California recently became the fifth U.S. state to legalize human composting as an alternative to traditional burials and cremation.
While some of us have heard of the green burial movement that offers more environmentally friendly ways for conducting funerals and burials, not everyone is familiar with human composting (also called natural organic reduction).
What is it? And where in the United States, besides California, is it legal? Read on to learn the answers to these questions and more.
What is human composting?
Composting — or decomposition — happens, as most know, when organic materials are placed directly in the earth and allowed to biodegrade.
When people talk about “human composting,” though, they typically are referring to above-ground decomposition, or recomposition — a specific process for turning human remains into soil.
Stateline (a publication of the Pew Charitable Trusts) writes:
“The process involves placing human remains in a steel box with biodegradable materials, which help the body naturally decompose. That produces soil, which is given to family members, who may spread it or use it to grow plants.”
That process takes six to eight weeks.
The advantages of human composting
The public appears receptive to alternative funeral practices. The 2022 Consumer Awareness and Preferences Report from the National Funeral Directors Association (NFDA) notes that 60.5% of polled Americans said they’d “be interested in exploring ‘green’ funeral options because of their potential environmental benefits, cost savings or for some other reason.”
Cremation of a single human body sends about 190 kilograms (418 pounds) of carbon dioxide into the air — like driving a car for 470 miles, according to Chemical & Engineering News, published by the American Chemical Society.
Burials have their own problems, placing millions of liters of embalming fluid into the earth each year and using 47,000 m3 (about 1.7 million cubic feet) of wood for coffins annually, the publication says.
Another benefit of composting is that it gives those who choose it (and their grieving families and friends) the chance to express and act on their values. Also, it offers an opportunity to feel a part of the death process — something both heart-wrenching and beautiful, says Recompose, a green funeral home in Seattle.
How much does human composting cost?
As for costs, human composting appears about on par with conventional funeral home services:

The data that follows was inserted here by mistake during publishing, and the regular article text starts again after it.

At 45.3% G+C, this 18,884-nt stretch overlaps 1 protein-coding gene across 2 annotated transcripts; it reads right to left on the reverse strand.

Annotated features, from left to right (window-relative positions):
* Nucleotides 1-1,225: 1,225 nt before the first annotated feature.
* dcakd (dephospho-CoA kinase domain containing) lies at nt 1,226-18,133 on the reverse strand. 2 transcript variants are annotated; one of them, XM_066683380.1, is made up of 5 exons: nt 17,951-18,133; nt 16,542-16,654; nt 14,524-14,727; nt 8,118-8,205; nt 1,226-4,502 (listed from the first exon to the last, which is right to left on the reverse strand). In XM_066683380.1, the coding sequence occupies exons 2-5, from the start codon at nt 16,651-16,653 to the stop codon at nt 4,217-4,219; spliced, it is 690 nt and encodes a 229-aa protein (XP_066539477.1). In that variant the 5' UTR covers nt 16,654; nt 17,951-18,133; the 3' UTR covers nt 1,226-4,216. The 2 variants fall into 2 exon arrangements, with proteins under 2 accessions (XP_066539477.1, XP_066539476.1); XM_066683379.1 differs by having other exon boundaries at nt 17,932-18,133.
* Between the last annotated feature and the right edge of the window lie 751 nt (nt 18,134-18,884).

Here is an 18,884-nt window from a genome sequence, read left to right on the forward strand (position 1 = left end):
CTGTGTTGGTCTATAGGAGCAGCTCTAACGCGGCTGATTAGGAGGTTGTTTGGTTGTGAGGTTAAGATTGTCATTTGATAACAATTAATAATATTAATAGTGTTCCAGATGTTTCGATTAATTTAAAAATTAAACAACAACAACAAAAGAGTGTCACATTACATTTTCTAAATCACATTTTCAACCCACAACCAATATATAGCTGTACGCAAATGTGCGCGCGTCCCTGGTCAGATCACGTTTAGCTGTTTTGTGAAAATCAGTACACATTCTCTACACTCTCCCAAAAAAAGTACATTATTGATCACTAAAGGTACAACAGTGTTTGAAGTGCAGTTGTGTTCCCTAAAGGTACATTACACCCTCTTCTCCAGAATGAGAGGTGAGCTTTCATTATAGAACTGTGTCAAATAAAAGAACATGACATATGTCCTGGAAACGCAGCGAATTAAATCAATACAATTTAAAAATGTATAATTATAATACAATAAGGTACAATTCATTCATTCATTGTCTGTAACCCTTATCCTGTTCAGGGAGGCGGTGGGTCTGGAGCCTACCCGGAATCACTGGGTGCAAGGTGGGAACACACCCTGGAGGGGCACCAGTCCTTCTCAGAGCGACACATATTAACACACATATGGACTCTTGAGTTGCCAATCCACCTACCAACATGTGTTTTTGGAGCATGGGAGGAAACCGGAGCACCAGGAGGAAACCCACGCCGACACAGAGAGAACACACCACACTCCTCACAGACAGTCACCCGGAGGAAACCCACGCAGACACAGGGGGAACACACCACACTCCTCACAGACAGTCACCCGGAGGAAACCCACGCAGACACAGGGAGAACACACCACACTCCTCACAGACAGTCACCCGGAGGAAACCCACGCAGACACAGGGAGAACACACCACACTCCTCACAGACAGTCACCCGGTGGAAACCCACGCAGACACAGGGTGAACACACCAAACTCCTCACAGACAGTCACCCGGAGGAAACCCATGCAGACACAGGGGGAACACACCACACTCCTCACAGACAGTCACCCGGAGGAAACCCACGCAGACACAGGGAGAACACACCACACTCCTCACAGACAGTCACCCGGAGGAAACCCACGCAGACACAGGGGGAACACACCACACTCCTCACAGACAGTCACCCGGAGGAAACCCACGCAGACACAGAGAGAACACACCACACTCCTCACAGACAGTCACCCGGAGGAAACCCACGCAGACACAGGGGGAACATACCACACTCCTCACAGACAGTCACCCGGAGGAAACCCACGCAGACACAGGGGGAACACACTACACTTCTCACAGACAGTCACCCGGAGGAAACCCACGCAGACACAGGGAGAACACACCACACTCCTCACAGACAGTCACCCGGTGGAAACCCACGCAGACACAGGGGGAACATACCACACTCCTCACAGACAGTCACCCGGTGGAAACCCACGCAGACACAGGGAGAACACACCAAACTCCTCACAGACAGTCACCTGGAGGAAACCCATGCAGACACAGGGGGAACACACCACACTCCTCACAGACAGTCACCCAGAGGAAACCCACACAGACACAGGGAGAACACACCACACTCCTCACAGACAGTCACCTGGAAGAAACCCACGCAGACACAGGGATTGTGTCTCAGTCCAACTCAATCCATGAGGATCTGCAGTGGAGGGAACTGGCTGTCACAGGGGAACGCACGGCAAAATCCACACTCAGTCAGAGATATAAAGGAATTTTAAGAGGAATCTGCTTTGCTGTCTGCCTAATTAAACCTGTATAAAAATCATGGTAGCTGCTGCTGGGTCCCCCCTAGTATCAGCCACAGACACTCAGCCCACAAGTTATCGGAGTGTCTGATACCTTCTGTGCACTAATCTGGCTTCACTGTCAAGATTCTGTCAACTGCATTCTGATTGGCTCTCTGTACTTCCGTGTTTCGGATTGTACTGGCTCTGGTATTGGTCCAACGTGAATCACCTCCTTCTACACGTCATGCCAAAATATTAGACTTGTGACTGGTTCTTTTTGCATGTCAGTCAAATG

- Recompose, for example, costs $7,000 (not including a ceremony);
- The median cost of a funeral with burial in 2021 was $7,848, according to the NFDA.
- The median price of a funeral with cremation was $6,971.
In fall 2022, California became the fifth state to legalize human composting, with the law to take effect in 2027. Following are all states that have passed laws allowing this practice.
The law: Assembly Bill 351
When it takes effect: 2027
In September 2022, California became the fifth state to approve the use of human composting.
Next, perhaps, may be New York, Axios reports. Proponents there are pressing to make their state the sixth in the nation to allow human composting.
The law: House Bill 244 (Act 169)
When it takes effect: 2023
Vermont’s governor signed that state’s bill regarding human composting into law in June 2022.
In addition to composting, the bill covers another green burial alternative: alkaline hydrolysis. This option consumes less energy than cremation but more than human composting.
The Sierra Club describes the process:
“The body is placed in a stainless steel container filled with 95 percent water and 5 percent alkali (i.e., lye) that is then pressurized and heated to 300°F. After three hours, all that’s left are a brittle skeleton that can be crushed into powder and a liquid safe enough to be discharged into a municipal waste system.”
The law: Senate Bill 21-006
When it took effect: 2021
In March 2022, supporters of human composting in Colorado celebrated as soil from composted human remains was spread on a field. It was a first, after the state legalized the process in 2021.
If you are concerned about where the soil from composted human remains could end up, “There are strict laws preventing the soil from being used to grow any food that people could eat,” according to Houston’s KHOU-11 TV.
The law: House Bill 2574
When it took effect: 2022
A Q&A on the website of Oregon’s legislature addresses some concerns about human composting, including worries that it could release pharmaceuticals or heavy metals into the soil.
Washington State University and Western Carolina University have studied the process, the site says. WSU found heavy metals (such as cadmium, arsenic, copper, lead, zinc and mercury) remaining to be well under EPA limits. And 95% of prescription drugs tracked by researchers were broken down in composting.
The law: Senate Bill 5001
When it took effect: 2020
Washington was the first state to allow human composting.
Entrepreneur Katrina Spade struck on the idea of human composting after learning that farmers use a similar process for disposing of animal remains, Smithsonian reported in 2019, when Washington State passed its law.
Spade founded Recompose, pioneering a movement that has so far changed laws in five states. Recompose’s “history” offers a timeline.